We interviewed analogue photographer Grace Gloria Denis on the juxtapositions of her still life imagery and how burning film rolls fulfill her craftsmanship. Everything is in between, in medias res, in limbo to unsettle her casual viewers and audience.
Hi Grace, welcome to Lomography magazine! Firstly, what catches your attention?
Details, in a multitude of forms – the smell of a laundromat after it rains, the sensation of stillness in movement, the sound of water boiling, the way salt water dries on skin, the feeling of someone brushing my hair. I am enamored by subtlety above all things.
You shoot in analogue medium. why? what do you love about it?
The tangibility of the medium enchants me. the ability to translate a visual experience into a haptic experience has always been a process that I have been intrigued by. It is this sense of alchemy that continues to drive my interest. There is something romantic about being alone in the dark.
Please share with us your first experience in using an analogue camera. What was it like?
My father gave me a small Vivitar 35mm camera when I was nine years old before we went to France to visit the family. I shot six rolls within the first two days, taking mostly pictures of cows in the country side and trash under the bridges that line the Seine. I can still recall the feeling of getting back the developed rolls - I fell completely in love with my camera and have yet to fall out.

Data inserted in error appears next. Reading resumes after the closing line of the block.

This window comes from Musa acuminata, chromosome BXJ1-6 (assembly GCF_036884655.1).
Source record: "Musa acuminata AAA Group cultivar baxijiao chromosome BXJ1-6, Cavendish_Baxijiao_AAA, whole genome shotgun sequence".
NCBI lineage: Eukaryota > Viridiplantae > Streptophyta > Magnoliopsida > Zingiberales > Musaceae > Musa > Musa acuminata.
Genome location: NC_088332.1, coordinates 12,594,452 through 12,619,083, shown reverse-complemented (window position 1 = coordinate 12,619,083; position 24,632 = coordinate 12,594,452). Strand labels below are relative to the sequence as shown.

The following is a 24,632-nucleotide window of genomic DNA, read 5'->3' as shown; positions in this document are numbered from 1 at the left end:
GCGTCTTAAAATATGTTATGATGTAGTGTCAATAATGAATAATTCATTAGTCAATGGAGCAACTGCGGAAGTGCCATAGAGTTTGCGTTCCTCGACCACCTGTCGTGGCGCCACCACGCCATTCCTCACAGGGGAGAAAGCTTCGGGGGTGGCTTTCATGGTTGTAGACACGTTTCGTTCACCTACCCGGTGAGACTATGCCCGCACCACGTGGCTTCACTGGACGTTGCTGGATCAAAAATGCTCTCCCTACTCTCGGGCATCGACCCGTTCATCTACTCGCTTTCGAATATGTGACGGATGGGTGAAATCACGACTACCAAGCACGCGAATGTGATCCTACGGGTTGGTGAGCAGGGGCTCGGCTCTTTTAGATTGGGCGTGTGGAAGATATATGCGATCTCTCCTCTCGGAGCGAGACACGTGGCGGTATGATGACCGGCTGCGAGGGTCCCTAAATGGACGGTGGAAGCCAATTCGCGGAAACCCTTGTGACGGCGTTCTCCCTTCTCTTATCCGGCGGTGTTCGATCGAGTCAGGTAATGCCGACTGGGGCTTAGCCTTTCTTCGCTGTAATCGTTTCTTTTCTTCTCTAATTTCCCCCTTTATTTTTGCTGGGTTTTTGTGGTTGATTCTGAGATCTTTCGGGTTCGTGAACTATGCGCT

Your photographs often emit a sense of subtle mystery through colorful shots of mundanity. please describe to us how you compose your photographs.
I compose solely by looking – there is never a premeditated notion of an image. photographs do not originate in my imagination; instead, they exist as artifacts of my relationship to reality. they are the cultivation of meticulous attention to detail.
Where do you draw inspiration from? Who are your muses?
My muse is perpetually shifting but always remains a stranger. there is a profound sense of arousal in anonymity.
I am equally entranced by the erasure of markers of time and place in topographical landscapes. I have always been attracted to the in between, and reveal more so in the process of the journey as opposed to the destination. the liminality of said space inspires me.
If you could work or collaborate with any photographer, who would it be?
Kohei Yoshiyuki or John Divola. I love the devotion given to the abandoned environments in Divola’s "Zuma", and the amplified observation in Yoshiyuki's "The Park". there is something in both those works that border on espionage that I find compelling.
Describe to us -- what's a day in the life of grace Gloria Denis?
it is hard for me to say, and to be quite honest I think i am still figuring that out myself. every day feels ripe with opportunity. I think that is what I find most captivating about life - the realm of possibility is infinitely beautiful and daunting. I am bound by a desire for movement, and perhaps the most constant element of my life is transit.
What do you usually do during your downtime? Any on-going project, or other plans you're keen to work on?
I exist in a state of perpetual observation, so there are no periods that I consider to be downtime. It is simultaneously exhausting and exhilarating, but it is this heightened sense of awareness that propels my work.
I am currently finishing up a book that will be released this autumn titled always arriving. Alongside that, there are a few other projects that I am in the midst of. I tend to enjoy multi-tasking quite a bit.